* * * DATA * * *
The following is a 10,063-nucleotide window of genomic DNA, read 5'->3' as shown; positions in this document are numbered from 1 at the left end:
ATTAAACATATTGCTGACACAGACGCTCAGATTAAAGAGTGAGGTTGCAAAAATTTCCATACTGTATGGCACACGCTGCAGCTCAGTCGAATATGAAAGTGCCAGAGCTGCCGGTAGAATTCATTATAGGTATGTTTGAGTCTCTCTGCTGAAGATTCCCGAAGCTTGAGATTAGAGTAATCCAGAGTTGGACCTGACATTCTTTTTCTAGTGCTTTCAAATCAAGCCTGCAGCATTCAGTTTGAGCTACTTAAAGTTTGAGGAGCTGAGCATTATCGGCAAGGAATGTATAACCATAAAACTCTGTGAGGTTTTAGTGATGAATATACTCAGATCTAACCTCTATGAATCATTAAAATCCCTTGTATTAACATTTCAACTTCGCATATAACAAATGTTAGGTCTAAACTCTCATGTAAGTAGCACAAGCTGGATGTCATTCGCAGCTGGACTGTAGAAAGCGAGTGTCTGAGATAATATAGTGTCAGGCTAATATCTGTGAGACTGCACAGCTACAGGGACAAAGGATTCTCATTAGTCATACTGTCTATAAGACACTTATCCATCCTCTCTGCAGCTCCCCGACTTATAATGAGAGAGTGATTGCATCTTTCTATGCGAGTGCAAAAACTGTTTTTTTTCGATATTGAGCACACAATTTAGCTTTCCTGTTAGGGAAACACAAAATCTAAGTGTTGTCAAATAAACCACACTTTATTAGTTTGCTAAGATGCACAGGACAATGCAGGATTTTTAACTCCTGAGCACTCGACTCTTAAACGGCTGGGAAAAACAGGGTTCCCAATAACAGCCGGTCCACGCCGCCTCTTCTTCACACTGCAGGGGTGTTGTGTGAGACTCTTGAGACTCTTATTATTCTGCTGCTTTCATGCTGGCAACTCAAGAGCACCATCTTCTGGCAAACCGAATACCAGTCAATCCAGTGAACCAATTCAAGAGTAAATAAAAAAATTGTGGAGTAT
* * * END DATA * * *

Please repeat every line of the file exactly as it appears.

The following is a 10,063-nucleotide window of genomic DNA, read 5'->3' as shown; positions in this document are numbered from 1 at the left end:
ATTAAACATATTGCTGACACAGACGCTCAGATTAAAGAGTGAGGTTGCAAAAATTTCCATACTGTATGGCACACGCTGCAGCTCAGTCGAATATGAAAGTGCCAGAGCTGCCGGTAGAATTCATTATAGGTATGTTTGAGTCTCTCTGCTGAAGATTCCCGAAGCTTGAGATTAGAGTAATCCAGAGTTGGACCTGACATTCTTTTTCTAGTGCTTTCAAATCAAGCCTGCAGCATTCAGTTTGAGCTACTTAAAGTTTGAGGAGCTGAGCATTATCGGCAAGGAATGTATAACCATAAAACTCTGTGAGGTTTTAGTGATGAATATACTCAGATCTAACCTCTATGAATCATTAAAATCCCTTGTATTAACATTTCAACTTCGCATATAACAAATGTTAGGTCTAAACTCTCATGTAAGTAGCACAAGCTGGATGTCATTCGCAGCTGGACTGTAGAAAGCGAGTGTCTGAGATAATATAGTGTCAGGCTAATATCTGTGAGACTGCACAGCTACAGGGACAAAGGATTCTCATTAGTCATACTGTCTATAAGACACTTATCCATCCTCTCTGCAGCTCCCCGACTTATAATGAGAGAGTGATTGCATCTTTCTATGCGAGTGCAAAAACTGTTTTTTTTCGATATTGAGCACACAATTTAGCTTTCCTGTTAGGGAAACACAAAATCTAAGTGTTGTCAAATAAACCACACTTTATTAGTTTGCTAAGATGCACAGGACAATGCAGGATTTTTAACTCCTGAGCACTCGACTCTTAAACGGCTGGGAAAAACAGGGTTCCCAATAACAGCCGGTCCACGCCGCCTCTTCTTCACACTGCAGGGGTGTTGTGTGAGACTCTTGAGACTCTTATTATTCTGCTGCTTTCATGCTGGCAACTCAAGAGCACCATCTTCTGGCAAACCGAATACCAGTCAATCCAGTGAACCAATTCAAGAGTAAATAAAAAAATTGTGGAGTAT